KannaLife Sciences spokesman and former NFL player Marvin Washington recently visited MSNBC to discuss the prevalence of, and potential treatment options for, CTE in contact-sport athletes.
MSNBC invited KannaLife Sciences’ spokesman and former NFL defensive end Marvin Washington and University of Minnesota’s Dr. Steven Miles to discuss the prevalence of chronic traumatic encephalopathy (CTE) in former NFL athletes. Recently, the family of former NFL great Frank Gifford revealed that Gifford had suffered from CTE, a degenerative disease that develops as a result of repetitive blows to the head. Earlier this year, researchers with the Department of Veterans Affairs and Boston University reported that 87 of the 91 deceased NFL players they examined tested positive for CTE. Revelations like these have stemmed a heightened scrutiny over the safety of NFL and contact-sport athletes, and have triggered preventative and therapeutic efforts from companies like KannaLife Sciences.
“You’re going to make the game safer through science,” Marvin Washington explained to MSNBC. “It’s not going to come through equipment because a helmet is not going stop a concussion. [KannaLife Sciences] is one of the companies that is doing research on the therapeutic side of CTE and trying to find treatment and a cure for so many players, ex-players that need it.”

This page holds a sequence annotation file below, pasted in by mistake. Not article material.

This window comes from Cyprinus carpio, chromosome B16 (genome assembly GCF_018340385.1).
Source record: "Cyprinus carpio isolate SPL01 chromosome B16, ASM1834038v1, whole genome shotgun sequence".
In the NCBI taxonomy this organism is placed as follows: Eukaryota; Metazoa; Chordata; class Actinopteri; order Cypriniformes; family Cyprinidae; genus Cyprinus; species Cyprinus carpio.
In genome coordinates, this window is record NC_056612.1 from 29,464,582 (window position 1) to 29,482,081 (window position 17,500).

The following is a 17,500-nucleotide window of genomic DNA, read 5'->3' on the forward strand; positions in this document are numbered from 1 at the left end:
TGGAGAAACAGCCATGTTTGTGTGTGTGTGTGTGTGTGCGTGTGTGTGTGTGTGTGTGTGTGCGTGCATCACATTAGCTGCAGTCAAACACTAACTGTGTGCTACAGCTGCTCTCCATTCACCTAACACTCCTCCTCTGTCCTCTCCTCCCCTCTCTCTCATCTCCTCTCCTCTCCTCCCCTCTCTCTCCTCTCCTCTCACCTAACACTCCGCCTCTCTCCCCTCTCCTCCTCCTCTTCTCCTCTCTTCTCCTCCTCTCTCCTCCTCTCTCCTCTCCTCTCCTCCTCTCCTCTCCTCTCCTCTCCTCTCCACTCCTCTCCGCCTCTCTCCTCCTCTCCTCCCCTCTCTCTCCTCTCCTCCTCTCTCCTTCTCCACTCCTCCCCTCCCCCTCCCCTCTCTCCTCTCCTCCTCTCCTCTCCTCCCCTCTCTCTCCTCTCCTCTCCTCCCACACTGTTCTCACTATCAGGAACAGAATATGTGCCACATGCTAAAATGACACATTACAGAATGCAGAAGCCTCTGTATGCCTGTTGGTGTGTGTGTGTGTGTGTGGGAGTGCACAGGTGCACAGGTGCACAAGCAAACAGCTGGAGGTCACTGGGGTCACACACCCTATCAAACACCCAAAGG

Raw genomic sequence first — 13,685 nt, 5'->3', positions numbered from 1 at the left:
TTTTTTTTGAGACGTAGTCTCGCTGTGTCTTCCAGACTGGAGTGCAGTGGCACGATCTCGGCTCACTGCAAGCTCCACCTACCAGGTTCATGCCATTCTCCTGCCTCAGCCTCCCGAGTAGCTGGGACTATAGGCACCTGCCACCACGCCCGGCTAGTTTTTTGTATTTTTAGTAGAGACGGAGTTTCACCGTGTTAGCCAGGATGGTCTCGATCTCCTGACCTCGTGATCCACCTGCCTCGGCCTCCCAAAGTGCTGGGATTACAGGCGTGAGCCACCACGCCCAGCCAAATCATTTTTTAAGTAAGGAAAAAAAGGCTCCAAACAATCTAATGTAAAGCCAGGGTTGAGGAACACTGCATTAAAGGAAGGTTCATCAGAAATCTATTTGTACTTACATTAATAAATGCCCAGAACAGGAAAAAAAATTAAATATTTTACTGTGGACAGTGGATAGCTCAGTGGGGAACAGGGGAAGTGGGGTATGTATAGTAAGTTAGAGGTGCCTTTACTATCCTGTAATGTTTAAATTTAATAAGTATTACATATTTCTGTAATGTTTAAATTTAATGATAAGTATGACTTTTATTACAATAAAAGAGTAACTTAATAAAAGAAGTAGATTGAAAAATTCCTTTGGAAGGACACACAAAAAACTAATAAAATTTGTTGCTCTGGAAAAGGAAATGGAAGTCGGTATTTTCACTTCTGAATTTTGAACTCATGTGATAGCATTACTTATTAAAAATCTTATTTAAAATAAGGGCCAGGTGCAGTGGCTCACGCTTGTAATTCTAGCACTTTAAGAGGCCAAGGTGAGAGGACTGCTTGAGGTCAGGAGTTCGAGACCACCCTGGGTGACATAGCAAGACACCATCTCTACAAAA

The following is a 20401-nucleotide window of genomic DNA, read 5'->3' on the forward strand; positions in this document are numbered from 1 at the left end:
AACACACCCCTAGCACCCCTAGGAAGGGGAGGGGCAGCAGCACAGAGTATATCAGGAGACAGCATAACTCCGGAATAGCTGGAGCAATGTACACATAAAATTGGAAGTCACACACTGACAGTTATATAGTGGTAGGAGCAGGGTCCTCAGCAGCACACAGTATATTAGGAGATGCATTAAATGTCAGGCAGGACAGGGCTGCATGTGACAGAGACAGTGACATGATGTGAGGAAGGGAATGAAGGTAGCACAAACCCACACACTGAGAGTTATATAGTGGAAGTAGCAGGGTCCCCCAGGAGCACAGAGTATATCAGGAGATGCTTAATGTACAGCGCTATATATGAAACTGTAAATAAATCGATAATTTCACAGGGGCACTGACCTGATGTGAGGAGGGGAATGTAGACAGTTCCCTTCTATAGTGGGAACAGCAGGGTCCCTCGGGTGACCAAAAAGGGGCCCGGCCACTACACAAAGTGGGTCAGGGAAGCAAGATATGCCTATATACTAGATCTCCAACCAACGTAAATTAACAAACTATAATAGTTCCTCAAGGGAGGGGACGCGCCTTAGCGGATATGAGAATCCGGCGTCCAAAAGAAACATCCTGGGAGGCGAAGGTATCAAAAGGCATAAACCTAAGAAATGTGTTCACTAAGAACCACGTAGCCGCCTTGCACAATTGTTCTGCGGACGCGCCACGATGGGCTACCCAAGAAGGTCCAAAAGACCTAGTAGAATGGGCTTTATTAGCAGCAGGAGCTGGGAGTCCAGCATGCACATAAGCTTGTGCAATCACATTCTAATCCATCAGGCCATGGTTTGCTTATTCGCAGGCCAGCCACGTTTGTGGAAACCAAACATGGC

What is CTE?
Chronic traumatic encephalopathy (CTE) is a progressive degenerative disease induced by repetitive brain trauma. This brain trauma can come in the form of concussions, a type of brain injury caused by a sudden blow to the head that jolts the brain and causes bruising, blood vessel damage and nerve injury. However, the blows that eventually lead to CTE are often asymptomatic. The disease eventually causes memory loss, confusion, impaired judgment, impulse control problems, depression, aggression, and in some cases, dementia.
Athletes that participate in sports like football, ice hockey and professional wresting are susceptible to CTE, and the prevalence is alarmingly high. In the December 2015 issue of Acta Neuropathologica, researchers at Mayo Clinic reported that about 33% of contact sport athletes would develop CTE. The team of scientists analyzed brains of former male contact-sport athletes. CTE can only be diagnosed after death. “About one-third of these men whose brains had been donated to the Mayo Clinic Brain Bank had evidence of CTE pathology,” the Mayo Clinic noted in a press release.
KannaLife Sciences’ Efforts to Treat CTE
While the NFL attempts to limit the traumatic brain injuries that cause CTE by adjusting playing rules and developing equipment, KannaLife Sciences, Inc. is actively developing a novel compound based on cannabinoids to treat CTE. KannaLife Sciences is a plant-based pharmaceutical company that is currently conducting research and development of novel compounds based on cannabinoids that are intended to act as a preventative and therapeutic modality for treating CTE and hepatic encephalopathy (HE). Research has shown that the cannabinoids found in hemp are effective at reducing the oxidative stress that occurs in the brain following a traumatic brain injury. They also act as neuroprotectants by reducing swelling and neurological impairment, therefore limiting brain damage and facilitating recovery.